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Understanding how glycan patterning in the rhizosphere drives microbial niche differentiation


School of Natural and Environmental Sciences

Dr Catherine Tétard Jones , Dr W Dawson , Dr Lionel Duphy , Prof W Willats Friday, January 22, 2021 Competition Funded PhD Project (Students Worldwide)
Newcastle United Kingdom Biochemistry Microbiology Molecular Biology Plant Biology

About the Project

Crop production faces significant challenges in relation to sustainability, resilience and profitability. Increased output is required to meet the needs of a growing population, but this must be achieved in the face of increasing herbicide and pesticide resistance, a stricter regulatory environment and a diminishing repertoire of agrichemicals, climate change, and increasingly globalised production. Meeting these challenges requires us to develop an in-depth knowledge of the molecular mechanisms underpinning crop performance and soil health. Armed with this knowledge, we are in a better position to develop sustainable strategies to boost crop productivity.

The aim of this PhD project is to obtain an unprecedented level of detailed insight into how polysaccharides deposited by plant roots into the rhizosphere help develop and sustain highly diverse populations of microbes. This is important because the rhizosphere microbial diversity is an important factor in determining soil and plant health. During the project you will acquire training in a variety of state-of-the-art bioimaging and molecular techniques, and experience different working environments at Newcastle and Durham Universities and the James Hutton Institute in Dundee.

One of the challenges traditionally associated with studying roots and soils is that biological activity is hidden underground. In this project, you will work with a novel imaging system in which roots are grown in artificial transparent soils that have physical and chemical properties that closely match those found in natural soils. This system allows us to observe and track interactions between microbes, polysaccharides, soil particles and live roots simultaneously, and in real time. In addition, you will be trained in a range of biochemical techniques to study polysaccharide structures and learn how to assess microbial communities in real soils using state of the art genetic sequencing techniques. Being competent in these techniques will allow you to manipulate soils, roots and polysaccharides in controlled ways and assess the impact on microbial diversity. This knowledge will make a significant contribution to future efforts to enhance soil health and crop performance.

Informal enquiries may be made to

HOW TO APPLY 

Applications should be made by emailing with a CV and a covering letter, including whatever additional information you feel is pertinent to your application; you may wish to indicate, for example, why you are particularly interested in the selected project/s and at the selected University. Applications not meeting these criteria will be rejected. We will also require electronic copies of your degree certificates and transcripts.

In addition to the CV and covering letter, please email a completed copy of the Newcastle-Liverpool-Durham (NLD) BBSRC DTP Studentship Application Details Form (Word document) to , noting the additional details that are required for your application which are listed in this form. A blank copy of this form can be found at: https://www.nld-dtp.org.uk/how-apply.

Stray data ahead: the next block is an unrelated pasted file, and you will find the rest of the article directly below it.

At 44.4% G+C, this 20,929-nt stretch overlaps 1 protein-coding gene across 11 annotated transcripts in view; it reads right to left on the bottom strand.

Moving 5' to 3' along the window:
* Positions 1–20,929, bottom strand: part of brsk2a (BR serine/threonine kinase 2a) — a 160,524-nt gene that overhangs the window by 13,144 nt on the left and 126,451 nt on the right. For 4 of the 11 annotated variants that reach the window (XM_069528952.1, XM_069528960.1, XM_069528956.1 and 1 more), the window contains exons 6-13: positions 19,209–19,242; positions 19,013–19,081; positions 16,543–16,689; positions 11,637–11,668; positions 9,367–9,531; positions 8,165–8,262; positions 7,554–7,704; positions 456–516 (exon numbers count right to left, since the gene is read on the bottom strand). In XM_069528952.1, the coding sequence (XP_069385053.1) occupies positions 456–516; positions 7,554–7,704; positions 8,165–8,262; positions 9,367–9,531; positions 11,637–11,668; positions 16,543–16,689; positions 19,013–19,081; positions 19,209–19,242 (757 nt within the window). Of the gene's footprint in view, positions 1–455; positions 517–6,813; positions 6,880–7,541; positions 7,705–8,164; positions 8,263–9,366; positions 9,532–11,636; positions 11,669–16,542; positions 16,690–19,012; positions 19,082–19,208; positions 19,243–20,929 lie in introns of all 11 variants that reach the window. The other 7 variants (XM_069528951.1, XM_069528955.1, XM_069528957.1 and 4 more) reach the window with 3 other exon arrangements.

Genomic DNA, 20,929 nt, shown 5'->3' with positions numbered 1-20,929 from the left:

Funding Notes

Studentships are funded by the Biotechnology and Biological Sciences Research Council (BBSRC) for 4 years. Funding will cover tuition fees at the UK rate only, a Research Training and Support Grant (RTSG) and stipend. We aim to support the most outstanding applicants from outside the UK and are able to offer a limited number of bursaries that will enable full studentships to be awarded to international applicants. These full studentships will only be awarded to exceptional quality candidates, due to the competitive nature of this scheme.

References

1. Towards unravelling macroecological patterns in rhizosphere microbiomes. Trends in Plant Science, 25(10), 1017-1029, 2020.
2. Mechanisms of early microbial establishment on growing root surfaces. Vadose Zone Journal, 15(2), 2016.
3. Pea Border Cell Maturation and Release Involve Complex Cell Wall Structural Dynamics Plant Physiology, 174 (2) 1051-1066; DOI: 10.1104/pp.16.00097, 2017.
4. Transparent soil microcosms allow 3D spatial quantification of soil microbiological processes in vivo. Plant Signalling and Behavior, 9, Article No. E29878, 2014.
5. Challenges and opportunities for quantifying roots and rhizosphere interactions through imaging and image analysis. Plant, Cell and Environment, 38, 1213-1232, 2015.
6. A new versatile microarray-based method for high throughput screening of carbohydrate-active enzymes. The Journal of Biological Chemistry, 290(14), 9020-9036, 2015.
7. A small number of low-abundance bacteria dominate plant species-specific responses during rhizosphere colonization. Frontiers in Microbiology, 8: 975, 2017.
8. Quantitative Trait Loci mapping of phenotypic plasticity and genotype – environment interactions in plant and insect performance. Philosophical Transactions of the Royal Society B: Biological Sciences 2011, 366(1569), 1368-1379.
9. Identifying the role of soil microbes in plant invasions. Journal of Ecology 104: 1211-1218, 2016.
10. New live screening of plant-nematode interactions in the rhizosphere. Scientific Reports, 8, Article No. 1440, 2018.


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